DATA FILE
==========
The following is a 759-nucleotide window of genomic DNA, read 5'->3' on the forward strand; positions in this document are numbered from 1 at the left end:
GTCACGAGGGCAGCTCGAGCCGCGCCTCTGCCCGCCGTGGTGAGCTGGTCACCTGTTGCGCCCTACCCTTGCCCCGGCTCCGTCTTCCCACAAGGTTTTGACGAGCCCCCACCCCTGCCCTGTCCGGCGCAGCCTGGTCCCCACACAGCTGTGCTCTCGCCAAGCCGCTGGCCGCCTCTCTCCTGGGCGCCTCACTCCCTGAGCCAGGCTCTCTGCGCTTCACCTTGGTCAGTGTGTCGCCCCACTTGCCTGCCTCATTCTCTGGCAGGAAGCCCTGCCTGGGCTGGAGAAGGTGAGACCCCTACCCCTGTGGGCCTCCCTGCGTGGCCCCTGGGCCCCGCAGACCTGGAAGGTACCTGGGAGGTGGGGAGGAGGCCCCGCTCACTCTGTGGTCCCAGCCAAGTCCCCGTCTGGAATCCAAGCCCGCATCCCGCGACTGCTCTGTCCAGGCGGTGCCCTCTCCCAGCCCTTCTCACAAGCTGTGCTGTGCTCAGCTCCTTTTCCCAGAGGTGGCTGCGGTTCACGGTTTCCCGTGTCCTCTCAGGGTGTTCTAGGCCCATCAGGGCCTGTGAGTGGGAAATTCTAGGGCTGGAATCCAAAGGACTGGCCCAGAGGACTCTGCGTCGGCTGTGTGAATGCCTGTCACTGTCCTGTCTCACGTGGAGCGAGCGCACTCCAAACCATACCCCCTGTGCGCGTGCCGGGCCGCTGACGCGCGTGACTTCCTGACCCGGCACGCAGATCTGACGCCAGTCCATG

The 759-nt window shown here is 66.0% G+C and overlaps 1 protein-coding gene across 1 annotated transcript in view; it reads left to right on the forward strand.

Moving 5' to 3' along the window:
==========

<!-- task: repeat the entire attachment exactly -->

The following is a 759-nucleotide window of genomic DNA, read 5'->3' on the forward strand; positions in this document are numbered from 1 at the left end:
GTCACGAGGGCAGCTCGAGCCGCGCCTCTGCCCGCCGTGGTGAGCTGGTCACCTGTTGCGCCCTACCCTTGCCCCGGCTCCGTCTTCCCACAAGGTTTTGACGAGCCCCCACCCCTGCCCTGTCCGGCGCAGCCTGGTCCCCACACAGCTGTGCTCTCGCCAAGCCGCTGGCCGCCTCTCTCCTGGGCGCCTCACTCCCTGAGCCAGGCTCTCTGCGCTTCACCTTGGTCAGTGTGTCGCCCCACTTGCCTGCCTCATTCTCTGGCAGGAAGCCCTGCCTGGGCTGGAGAAGGTGAGACCCCTACCCCTGTGGGCCTCCCTGCGTGGCCCCTGGGCCCCGCAGACCTGGAAGGTACCTGGGAGGTGGGGAGGAGGCCCCGCTCACTCTGTGGTCCCAGCCAAGTCCCCGTCTGGAATCCAAGCCCGCATCCCGCGACTGCTCTGTCCAGGCGGTGCCCTCTCCCAGCCCTTCTCACAAGCTGTGCTGTGCTCAGCTCCTTTTCCCAGAGGTGGCTGCGGTTCACGGTTTCCCGTGTCCTCTCAGGGTGTTCTAGGCCCATCAGGGCCTGTGAGTGGGAAATTCTAGGGCTGGAATCCAAAGGACTGGCCCAGAGGACTCTGCGTCGGCTGTGTGAATGCCTGTCACTGTCCTGTCTCACGTGGAGCGAGCGCACTCCAAACCATACCCCCTGTGCGCGTGCCGGGCCGCTGACGCGCGTGACTTCCTGACCCGGCACGCAGATCTGACGCCAGTCCATG

The 759-nt window shown here is 66.0% G+C and overlaps 1 protein-coding gene across 1 annotated transcript in view; it reads left to right on the forward strand.

Moving 5' to 3' along the window: